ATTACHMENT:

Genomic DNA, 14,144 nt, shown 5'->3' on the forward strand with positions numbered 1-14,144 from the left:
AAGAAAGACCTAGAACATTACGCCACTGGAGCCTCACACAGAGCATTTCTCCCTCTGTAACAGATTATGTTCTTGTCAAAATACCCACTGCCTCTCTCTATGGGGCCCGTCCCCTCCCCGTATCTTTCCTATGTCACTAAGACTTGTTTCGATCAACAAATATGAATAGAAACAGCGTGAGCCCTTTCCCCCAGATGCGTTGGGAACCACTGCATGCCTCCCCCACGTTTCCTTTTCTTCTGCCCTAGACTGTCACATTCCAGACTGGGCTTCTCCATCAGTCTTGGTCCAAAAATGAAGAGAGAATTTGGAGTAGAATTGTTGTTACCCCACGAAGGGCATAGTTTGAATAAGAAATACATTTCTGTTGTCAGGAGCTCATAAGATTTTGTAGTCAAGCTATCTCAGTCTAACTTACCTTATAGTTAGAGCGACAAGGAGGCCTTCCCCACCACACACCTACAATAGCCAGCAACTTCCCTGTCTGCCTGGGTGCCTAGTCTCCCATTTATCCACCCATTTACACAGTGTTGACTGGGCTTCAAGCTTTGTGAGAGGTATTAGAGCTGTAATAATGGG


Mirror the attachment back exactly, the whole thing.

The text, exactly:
Genomic DNA, 14,144 nt, shown 5'->3' on the forward strand with positions numbered 1-14,144 from the left:
AAGAAAGACCTAGAACATTACGCCACTGGAGCCTCACACAGAGCATTTCTCCCTCTGTAACAGATTATGTTCTTGTCAAAATACCCACTGCCTCTCTCTATGGGGCCCGTCCCCTCCCCGTATCTTTCCTATGTCACTAAGACTTGTTTCGATCAACAAATATGAATAGAAACAGCGTGAGCCCTTTCCCCCAGATGCGTTGGGAACCACTGCATGCCTCCCCCACGTTTCCTTTTCTTCTGCCCTAGACTGTCACATTCCAGACTGGGCTTCTCCATCAGTCTTGGTCCAAAAATGAAGAGAGAATTTGGAGTAGAATTGTTGTTACCCCACGAAGGGCATAGTTTGAATAAGAAATACATTTCTGTTGTCAGGAGCTCATAAGATTTTGTAGTCAAGCTATCTCAGTCTAACTTACCTTATAGTTAGAGCGACAAGGAGGCCTTCCCCACCACACACCTACAATAGCCAGCAACTTCCCTGTCTGCCTGGGTGCCTAGTCTCCCATTTATCCACCCATTTACACAGTGTTGACTGGGCTTCAAGCTTTGTGAGAGGTATTAGAGCTGTAATAATGGG